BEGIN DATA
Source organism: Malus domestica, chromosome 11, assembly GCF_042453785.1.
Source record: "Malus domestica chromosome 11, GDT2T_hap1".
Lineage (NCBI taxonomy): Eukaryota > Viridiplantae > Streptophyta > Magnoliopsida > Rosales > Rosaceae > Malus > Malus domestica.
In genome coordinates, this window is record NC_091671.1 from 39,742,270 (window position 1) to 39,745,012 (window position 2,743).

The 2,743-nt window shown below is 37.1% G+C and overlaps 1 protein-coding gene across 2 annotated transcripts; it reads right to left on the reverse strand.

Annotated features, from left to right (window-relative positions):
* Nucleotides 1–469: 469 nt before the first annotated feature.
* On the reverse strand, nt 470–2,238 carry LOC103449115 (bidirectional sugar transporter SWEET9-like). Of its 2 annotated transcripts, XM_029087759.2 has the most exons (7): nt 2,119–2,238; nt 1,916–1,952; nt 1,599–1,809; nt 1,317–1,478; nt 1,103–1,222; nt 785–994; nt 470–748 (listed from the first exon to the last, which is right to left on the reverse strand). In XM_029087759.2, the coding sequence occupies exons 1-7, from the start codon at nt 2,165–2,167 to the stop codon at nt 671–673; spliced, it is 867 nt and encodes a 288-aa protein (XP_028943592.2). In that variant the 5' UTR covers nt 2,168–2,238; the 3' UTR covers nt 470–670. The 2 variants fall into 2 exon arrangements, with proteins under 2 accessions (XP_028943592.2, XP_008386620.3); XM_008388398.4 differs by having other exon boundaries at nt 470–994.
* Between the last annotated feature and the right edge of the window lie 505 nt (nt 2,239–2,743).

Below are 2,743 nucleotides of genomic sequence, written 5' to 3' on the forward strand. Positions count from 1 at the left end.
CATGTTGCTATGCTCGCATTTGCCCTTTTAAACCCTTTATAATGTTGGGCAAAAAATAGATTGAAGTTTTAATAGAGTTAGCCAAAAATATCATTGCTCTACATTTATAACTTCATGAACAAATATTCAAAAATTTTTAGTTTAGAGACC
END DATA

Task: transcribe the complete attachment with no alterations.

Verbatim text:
Source organism: Malus domestica, chromosome 11, assembly GCF_042453785.1.
Source record: "Malus domestica chromosome 11, GDT2T_hap1".
Lineage (NCBI taxonomy): Eukaryota > Viridiplantae > Streptophyta > Magnoliopsida > Rosales > Rosaceae > Malus > Malus domestica.
In genome coordinates, this window is record NC_091671.1 from 39,742,270 (window position 1) to 39,745,012 (window position 2,743).

The 2,743-nt window shown below is 37.1% G+C and overlaps 1 protein-coding gene across 2 annotated transcripts; it reads right to left on the reverse strand.

Annotated features, from left to right (window-relative positions):
* Nucleotides 1–469: 469 nt before the first annotated feature.
* On the reverse strand, nt 470–2,238 carry LOC103449115 (bidirectional sugar transporter SWEET9-like). Of its 2 annotated transcripts, XM_029087759.2 has the most exons (7): nt 2,119–2,238; nt 1,916–1,952; nt 1,599–1,809; nt 1,317–1,478; nt 1,103–1,222; nt 785–994; nt 470–748 (listed from the first exon to the last, which is right to left on the reverse strand). In XM_029087759.2, the coding sequence occupies exons 1-7, from the start codon at nt 2,165–2,167 to the stop codon at nt 671–673; spliced, it is 867 nt and encodes a 288-aa protein (XP_028943592.2). In that variant the 5' UTR covers nt 2,168–2,238; the 3' UTR covers nt 470–670. The 2 variants fall into 2 exon arrangements, with proteins under 2 accessions (XP_028943592.2, XP_008386620.3); XM_008388398.4 differs by having other exon boundaries at nt 470–994.
* Between the last annotated feature and the right edge of the window lie 505 nt (nt 2,239–2,743).

Below are 2,743 nucleotides of genomic sequence, written 5' to 3' on the forward strand. Positions count from 1 at the left end.
CATGTTGCTATGCTCGCATTTGCCCTTTTAAACCCTTTATAATGTTGGGCAAAAAATAGATTGAAGTTTTAATAGAGTTAGCCAAAAATATCATTGCTCTACATTTATAACTTCATGAACAAATATTCAAAAATTTTTAGTTTAGAGACC